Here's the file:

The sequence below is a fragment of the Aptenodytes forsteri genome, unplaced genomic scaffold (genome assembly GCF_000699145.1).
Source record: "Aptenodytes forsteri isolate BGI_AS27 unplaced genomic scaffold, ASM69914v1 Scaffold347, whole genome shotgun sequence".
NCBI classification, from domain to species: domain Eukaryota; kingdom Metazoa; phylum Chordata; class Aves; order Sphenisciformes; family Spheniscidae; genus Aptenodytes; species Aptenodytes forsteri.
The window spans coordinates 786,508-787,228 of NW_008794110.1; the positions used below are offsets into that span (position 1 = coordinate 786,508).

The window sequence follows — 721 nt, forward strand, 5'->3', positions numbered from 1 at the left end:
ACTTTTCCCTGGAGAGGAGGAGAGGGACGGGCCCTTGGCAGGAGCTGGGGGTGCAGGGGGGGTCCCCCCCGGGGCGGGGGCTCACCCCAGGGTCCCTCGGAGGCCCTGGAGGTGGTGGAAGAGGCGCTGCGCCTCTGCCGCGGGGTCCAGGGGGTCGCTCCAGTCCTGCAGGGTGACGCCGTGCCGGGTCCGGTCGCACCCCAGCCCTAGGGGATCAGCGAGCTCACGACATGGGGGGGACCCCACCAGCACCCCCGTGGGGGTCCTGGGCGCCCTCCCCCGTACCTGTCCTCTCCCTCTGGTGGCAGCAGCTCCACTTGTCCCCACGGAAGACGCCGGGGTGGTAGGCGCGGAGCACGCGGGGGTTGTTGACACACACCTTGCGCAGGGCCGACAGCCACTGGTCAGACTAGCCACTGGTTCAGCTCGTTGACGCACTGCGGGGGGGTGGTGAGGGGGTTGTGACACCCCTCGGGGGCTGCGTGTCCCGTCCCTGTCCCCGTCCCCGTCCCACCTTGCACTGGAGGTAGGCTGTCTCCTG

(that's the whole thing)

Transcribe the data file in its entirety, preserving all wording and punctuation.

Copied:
The sequence below is a fragment of the Aptenodytes forsteri genome, unplaced genomic scaffold (genome assembly GCF_000699145.1).
Source record: "Aptenodytes forsteri isolate BGI_AS27 unplaced genomic scaffold, ASM69914v1 Scaffold347, whole genome shotgun sequence".
NCBI classification, from domain to species: domain Eukaryota; kingdom Metazoa; phylum Chordata; class Aves; order Sphenisciformes; family Spheniscidae; genus Aptenodytes; species Aptenodytes forsteri.
The window spans coordinates 786,508-787,228 of NW_008794110.1; the positions used below are offsets into that span (position 1 = coordinate 786,508).

The window sequence follows — 721 nt, forward strand, 5'->3', positions numbered from 1 at the left end:
ACTTTTCCCTGGAGAGGAGGAGAGGGACGGGCCCTTGGCAGGAGCTGGGGGTGCAGGGGGGGTCCCCCCCGGGGCGGGGGCTCACCCCAGGGTCCCTCGGAGGCCCTGGAGGTGGTGGAAGAGGCGCTGCGCCTCTGCCGCGGGGTCCAGGGGGTCGCTCCAGTCCTGCAGGGTGACGCCGTGCCGGGTCCGGTCGCACCCCAGCCCTAGGGGATCAGCGAGCTCACGACATGGGGGGGACCCCACCAGCACCCCCGTGGGGGTCCTGGGCGCCCTCCCCCGTACCTGTCCTCTCCCTCTGGTGGCAGCAGCTCCACTTGTCCCCACGGAAGACGCCGGGGTGGTAGGCGCGGAGCACGCGGGGGTTGTTGACACACACCTTGCGCAGGGCCGACAGCCACTGGTCAGACTAGCCACTGGTTCAGCTCGTTGACGCACTGCGGGGGGGTGGTGAGGGGGTTGTGACACCCCTCGGGGGCTGCGTGTCCCGTCCCTGTCCCCGTCCCCGTCCCACCTTGCACTGGAGGTAGGCTGTCTCCTG